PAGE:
net.wars: Entitle that!

by Wendy M Grossman | posted on 12 December 2002

"I don't see," said Baroness Sharples softly and haltingly, "why anyone should mind. The threats to our liberty are not real in this instance, I am quite convinced."

Wendy M Grossman

Sharples was speaking at a public meeting convened by Privacy International , and she was talking about national ID cards - which are of course currently being billed as "entitlement cards" . As Ross Anderson went on to point out, national ID cards have been proposed over and over again in a variety of guises - in the last decade alone, he counts cards for welfare claimants, bank-issued smart ID cards, NHS patient cards, PKI digital signature/ecommerce certificates, asylum seekers' cards, and now the entitlement cards.

Entitled to what? You may well ask. Theoretically, entitled to all the stuff we're already entitled to by virtue of paying taxes/being citizens/being legal residents. Small stuff, like health care, education, library access, national insurance payments. Stuff we've already paid for through our taxes. In other words, we don't gain anything we don't already have.

The more interesting question is, what do we give up to get this non-new entitlement? Well, said Marion Chester, legal director for the Association of Community Health Councils, one thing it enables is easier rationing of health care. It's a lot easier to exclude people when cards state their age (one local council recently decided that elderly people do not qualify for podiatry), national origin, or tax contributions. One thing we don't get in return is assured confidentiality: where NHS staff could be sure who had access to paper records, electronic data can migrate invisibly anywhere. The NHS requires practitioners to send on patient data for auditing and clinical examination. Then where does it go? In one case, part of the patient record for a tenant complaining of being harassed by his neighbors was seen by a local housing officer who happened to share an office with someone from social services. The housing officer noted that the complainant had liver damage and claimed in court that he was an alcoholic, nearly costing him his house. We also don't get - or at least, it is nowhere mentioned in the government's proposals - the right to correct our records. It's estimated that 40 percent of our medical records have obvious errors in them.


The good news is that Lord Falconer, the minister for criminal justice, sentencing, and law reform, stayed to hear all this. His own speech was, sadly, predictably bland. Important to have debate ... Privacy International to be thanked ... 375 emails from a week of discussion on the BBC site alone ... benefits better services to public, combat identity fraud, help deal with illegal working and immigration, not part of response to terrorist attack in US. Oh, no? Funny how the proposal surfaced so soon afterwards, isn't it? Along with a slew of other rights-busting proposals, such as doing away with jury trials, the Anti-Terrorism, Crime, and Security Act, the delays to the freedom of information act this government promise. I don't think it's right, though, to blame solely this government, as Liberal Democrat shadow home secretary Simon Hughes did: the relentless chipping away of civil liberties has been going on steadily since ... I was going to say a decade but let's trace it back to Thatcher in 1979, which is probably more nearly correct.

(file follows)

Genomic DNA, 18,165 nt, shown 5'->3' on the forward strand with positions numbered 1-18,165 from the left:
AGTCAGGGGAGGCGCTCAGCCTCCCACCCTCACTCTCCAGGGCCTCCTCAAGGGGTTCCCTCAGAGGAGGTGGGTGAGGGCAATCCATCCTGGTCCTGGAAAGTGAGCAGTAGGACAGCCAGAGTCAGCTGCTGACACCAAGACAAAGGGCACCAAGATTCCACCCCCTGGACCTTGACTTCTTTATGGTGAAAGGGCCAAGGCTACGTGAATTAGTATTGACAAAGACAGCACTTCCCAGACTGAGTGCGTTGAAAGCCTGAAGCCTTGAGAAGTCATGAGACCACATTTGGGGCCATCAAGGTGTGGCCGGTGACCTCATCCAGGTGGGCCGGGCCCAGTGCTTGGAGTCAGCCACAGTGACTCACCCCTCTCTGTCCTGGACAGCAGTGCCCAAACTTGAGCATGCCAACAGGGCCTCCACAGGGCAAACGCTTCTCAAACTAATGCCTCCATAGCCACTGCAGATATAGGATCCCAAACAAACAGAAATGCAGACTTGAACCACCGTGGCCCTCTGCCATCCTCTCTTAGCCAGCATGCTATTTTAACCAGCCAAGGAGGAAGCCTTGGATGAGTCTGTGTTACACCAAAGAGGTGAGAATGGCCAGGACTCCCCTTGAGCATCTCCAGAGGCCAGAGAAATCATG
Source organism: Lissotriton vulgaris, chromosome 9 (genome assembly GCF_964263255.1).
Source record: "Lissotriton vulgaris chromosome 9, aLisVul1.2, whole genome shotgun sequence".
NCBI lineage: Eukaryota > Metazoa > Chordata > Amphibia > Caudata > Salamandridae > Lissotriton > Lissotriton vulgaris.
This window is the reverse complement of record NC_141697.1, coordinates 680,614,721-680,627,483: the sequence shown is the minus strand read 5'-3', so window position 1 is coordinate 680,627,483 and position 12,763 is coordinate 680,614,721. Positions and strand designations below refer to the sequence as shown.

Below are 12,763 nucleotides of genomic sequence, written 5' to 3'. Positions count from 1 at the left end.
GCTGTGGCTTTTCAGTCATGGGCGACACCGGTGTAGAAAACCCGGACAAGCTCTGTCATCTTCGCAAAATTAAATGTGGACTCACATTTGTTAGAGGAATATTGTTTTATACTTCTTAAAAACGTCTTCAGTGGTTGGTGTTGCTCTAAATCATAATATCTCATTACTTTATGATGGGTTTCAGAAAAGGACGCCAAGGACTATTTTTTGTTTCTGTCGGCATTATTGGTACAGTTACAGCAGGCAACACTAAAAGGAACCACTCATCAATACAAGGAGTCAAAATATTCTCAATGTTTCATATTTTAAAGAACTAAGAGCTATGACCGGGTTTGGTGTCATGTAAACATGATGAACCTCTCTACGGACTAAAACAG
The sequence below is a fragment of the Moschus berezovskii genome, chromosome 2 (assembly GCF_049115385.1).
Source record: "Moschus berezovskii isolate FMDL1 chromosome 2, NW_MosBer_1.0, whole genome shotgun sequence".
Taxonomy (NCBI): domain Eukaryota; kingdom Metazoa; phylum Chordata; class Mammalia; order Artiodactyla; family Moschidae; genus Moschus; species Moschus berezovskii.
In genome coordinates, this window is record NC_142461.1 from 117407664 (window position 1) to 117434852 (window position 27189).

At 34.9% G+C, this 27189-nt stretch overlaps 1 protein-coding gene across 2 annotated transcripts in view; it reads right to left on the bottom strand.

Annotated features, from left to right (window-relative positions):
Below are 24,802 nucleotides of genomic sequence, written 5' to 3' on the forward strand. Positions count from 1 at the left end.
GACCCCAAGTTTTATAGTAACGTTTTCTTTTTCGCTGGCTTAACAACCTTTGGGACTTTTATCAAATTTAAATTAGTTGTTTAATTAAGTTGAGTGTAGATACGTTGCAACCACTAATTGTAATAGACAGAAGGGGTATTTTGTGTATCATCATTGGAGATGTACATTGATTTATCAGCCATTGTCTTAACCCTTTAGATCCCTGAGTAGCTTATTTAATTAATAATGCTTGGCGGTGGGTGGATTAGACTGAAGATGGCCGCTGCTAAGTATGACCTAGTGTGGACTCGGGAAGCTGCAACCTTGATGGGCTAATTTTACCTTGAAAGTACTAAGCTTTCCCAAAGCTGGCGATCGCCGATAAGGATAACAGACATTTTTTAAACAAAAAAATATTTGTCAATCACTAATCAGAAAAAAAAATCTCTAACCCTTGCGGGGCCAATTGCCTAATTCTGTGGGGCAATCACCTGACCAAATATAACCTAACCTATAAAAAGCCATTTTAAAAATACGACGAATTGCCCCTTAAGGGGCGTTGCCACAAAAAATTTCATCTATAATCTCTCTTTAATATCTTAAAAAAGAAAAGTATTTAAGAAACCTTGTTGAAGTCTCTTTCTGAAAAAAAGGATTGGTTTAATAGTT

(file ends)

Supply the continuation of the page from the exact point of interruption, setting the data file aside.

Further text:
Like Peter Lilley, the former secretary of state for social security, I blame the civil service. "One of the pleasures of moving from government to opposition," he said wrily, "is seeing tired, old, rejected ideas recycled as new and fresh." The ID card proposal kept surfacing when he was in government. Unlike every other issue, where people would get together to discuss a problem and try to find a solution, departments were asked to find uses for the ID card if they had it.

How the question was asked mattered. If you asked police, for example, "Could an identity card help you?" they might well say yes. If you said, "If you have to divert some of your present budget for ID cards and the infrastructure to read them, would you want them?" they might well say no - because the big problem for police is rarely identifying criminals (you may have a different take on that) but catching them and proving them guilty in court. ID cards must appeal in some fundamental way to Humphrey Applebys. "You may think Yes, Minister is a comedy," said Lilley. "I know it's a documentary."

Ross Anderson put together a nicely constructed set of counter-arguments: it won't work, it will cost more than anyone believes, and the more functions you try to include in the card the more it's going to cost and the more likely it is to fail. "In any case," he said, "it's usually a matter not of identity but of roles." To the AA I'm a driver, to my GP I'm a patient, to my library I'm a patron, to my local council I'm a taxpayer. They don't need to know who I am as much as they need to have confirmation that I meet the requirements for those roles."

So, there we are. Hopefully, this - and the earlier column, also headlined Entitle this! - will give you plenty of fuel for when you write your comments to the Home Office by January 31.

While you're about it, ask them for six more months of consultation and that really public debate that Blunkett promised us back in July.

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